At the beginning of the 20th century, there were more than 100,000 wild elephants living in Thailand. By the early 2000s, fewer than 3,000 remained nationwide as extensive poaching, logging and encroachment into forests severely impacted the population. These actions had put Thailand’s national animal, the elephant, on the endangered species list.

The response was quickly to protect the remaining forests, forming wildlife parks and sanctuaries where the animals could live in safety. But this protection was so effective that the numbers of key species – including the elephant – exploded and certain national parks became unable to sustain this booming population. As a result, the elephants started to roam, looking for food and new areas outside of the forests, leading to Thailand’s most intense human-elephant conflict (HEC). Many of the elephants never returned to the original forest and now live almost exclusively amongst the eucalyptus, rubber, and palm plantations and occasional community forest within close proximity to villages.

At Khao Ang Rue Nai Wildlife Sanctuary, the heart of the Eastern Forest Complex, the population soon exceeded the park’s carrying capacity and around 15 years ago the first elephants began to venture outside. This put them in direct conflict with the communities that live around the peripheries of the park.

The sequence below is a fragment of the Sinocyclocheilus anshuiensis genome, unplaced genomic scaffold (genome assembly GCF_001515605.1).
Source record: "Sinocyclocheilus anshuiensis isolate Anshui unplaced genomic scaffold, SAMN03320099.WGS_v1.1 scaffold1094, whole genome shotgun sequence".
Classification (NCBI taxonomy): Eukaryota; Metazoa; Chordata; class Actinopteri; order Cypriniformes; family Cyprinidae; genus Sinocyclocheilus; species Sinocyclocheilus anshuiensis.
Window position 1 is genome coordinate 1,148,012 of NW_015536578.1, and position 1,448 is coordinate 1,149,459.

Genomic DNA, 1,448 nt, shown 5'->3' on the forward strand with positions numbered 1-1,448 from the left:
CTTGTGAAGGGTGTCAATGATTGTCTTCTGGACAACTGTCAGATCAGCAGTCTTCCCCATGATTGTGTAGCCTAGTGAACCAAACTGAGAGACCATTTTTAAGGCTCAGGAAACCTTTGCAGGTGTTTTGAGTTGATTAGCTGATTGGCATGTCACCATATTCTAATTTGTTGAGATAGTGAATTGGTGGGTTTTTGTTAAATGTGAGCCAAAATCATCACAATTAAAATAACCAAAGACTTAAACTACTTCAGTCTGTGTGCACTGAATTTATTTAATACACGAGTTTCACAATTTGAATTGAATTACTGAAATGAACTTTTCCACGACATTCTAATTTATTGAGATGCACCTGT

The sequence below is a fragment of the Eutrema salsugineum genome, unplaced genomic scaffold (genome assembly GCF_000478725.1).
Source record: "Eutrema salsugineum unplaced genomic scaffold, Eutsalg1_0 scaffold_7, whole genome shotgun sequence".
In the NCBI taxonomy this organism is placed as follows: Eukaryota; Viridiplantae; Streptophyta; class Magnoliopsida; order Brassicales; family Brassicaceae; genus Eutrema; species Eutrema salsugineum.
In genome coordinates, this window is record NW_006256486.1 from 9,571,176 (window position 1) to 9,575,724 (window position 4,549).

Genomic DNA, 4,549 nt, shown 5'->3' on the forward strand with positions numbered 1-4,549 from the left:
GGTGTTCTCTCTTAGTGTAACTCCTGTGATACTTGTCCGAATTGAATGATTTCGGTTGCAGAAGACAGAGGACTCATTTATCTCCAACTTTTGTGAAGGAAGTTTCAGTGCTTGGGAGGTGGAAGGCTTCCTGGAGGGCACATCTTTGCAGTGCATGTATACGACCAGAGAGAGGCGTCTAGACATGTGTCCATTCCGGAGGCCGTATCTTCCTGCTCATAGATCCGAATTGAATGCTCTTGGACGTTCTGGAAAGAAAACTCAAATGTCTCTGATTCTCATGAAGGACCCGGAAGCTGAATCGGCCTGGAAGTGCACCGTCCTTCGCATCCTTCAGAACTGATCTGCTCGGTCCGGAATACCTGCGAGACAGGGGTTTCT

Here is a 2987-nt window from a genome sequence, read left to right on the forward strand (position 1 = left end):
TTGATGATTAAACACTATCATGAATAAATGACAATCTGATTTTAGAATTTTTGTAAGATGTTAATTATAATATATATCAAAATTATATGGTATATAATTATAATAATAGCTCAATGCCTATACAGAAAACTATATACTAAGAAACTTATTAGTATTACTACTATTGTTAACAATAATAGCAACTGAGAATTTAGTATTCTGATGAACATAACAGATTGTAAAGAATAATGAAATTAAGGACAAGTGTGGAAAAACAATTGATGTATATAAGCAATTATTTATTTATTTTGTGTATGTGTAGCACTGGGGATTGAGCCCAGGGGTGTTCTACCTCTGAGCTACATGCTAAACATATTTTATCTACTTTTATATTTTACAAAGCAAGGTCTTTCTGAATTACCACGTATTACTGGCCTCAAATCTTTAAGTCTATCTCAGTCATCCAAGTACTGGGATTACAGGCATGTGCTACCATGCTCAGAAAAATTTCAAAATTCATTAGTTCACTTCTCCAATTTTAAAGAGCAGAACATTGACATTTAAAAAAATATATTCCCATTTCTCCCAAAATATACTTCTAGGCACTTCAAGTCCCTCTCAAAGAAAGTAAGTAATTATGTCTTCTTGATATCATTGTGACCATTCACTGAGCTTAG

Today, experts estimate that approximately 600 wild elephants live in this area with more than half living permanently outside the boundaries of the sanctuary. With a birth rate estimated to be at 8% per annum in this area, one thing many agree on is that the problem is only going to get worse.

German weekly news magazine Der Spiegel has investigated this conflict and its complexities alongside the British documentary photographer Luke Duggleby with the support of the Pulitzer Center on Crisis Reporting. A hugely contentious issue remains with different opinions on possible solutions; is it, if not fixable, manageable?

A special forum and art talk, organized by Bangkok Tribune and its partners and supported by the Pulitzer Center, was held on 25th August, 10 am – 3 pm at SEA-Junction in the BACC building to facilitate public discussion and further raise public awareness of the issue.

Photo credit: Decode.Plus/ Bangkok Tribune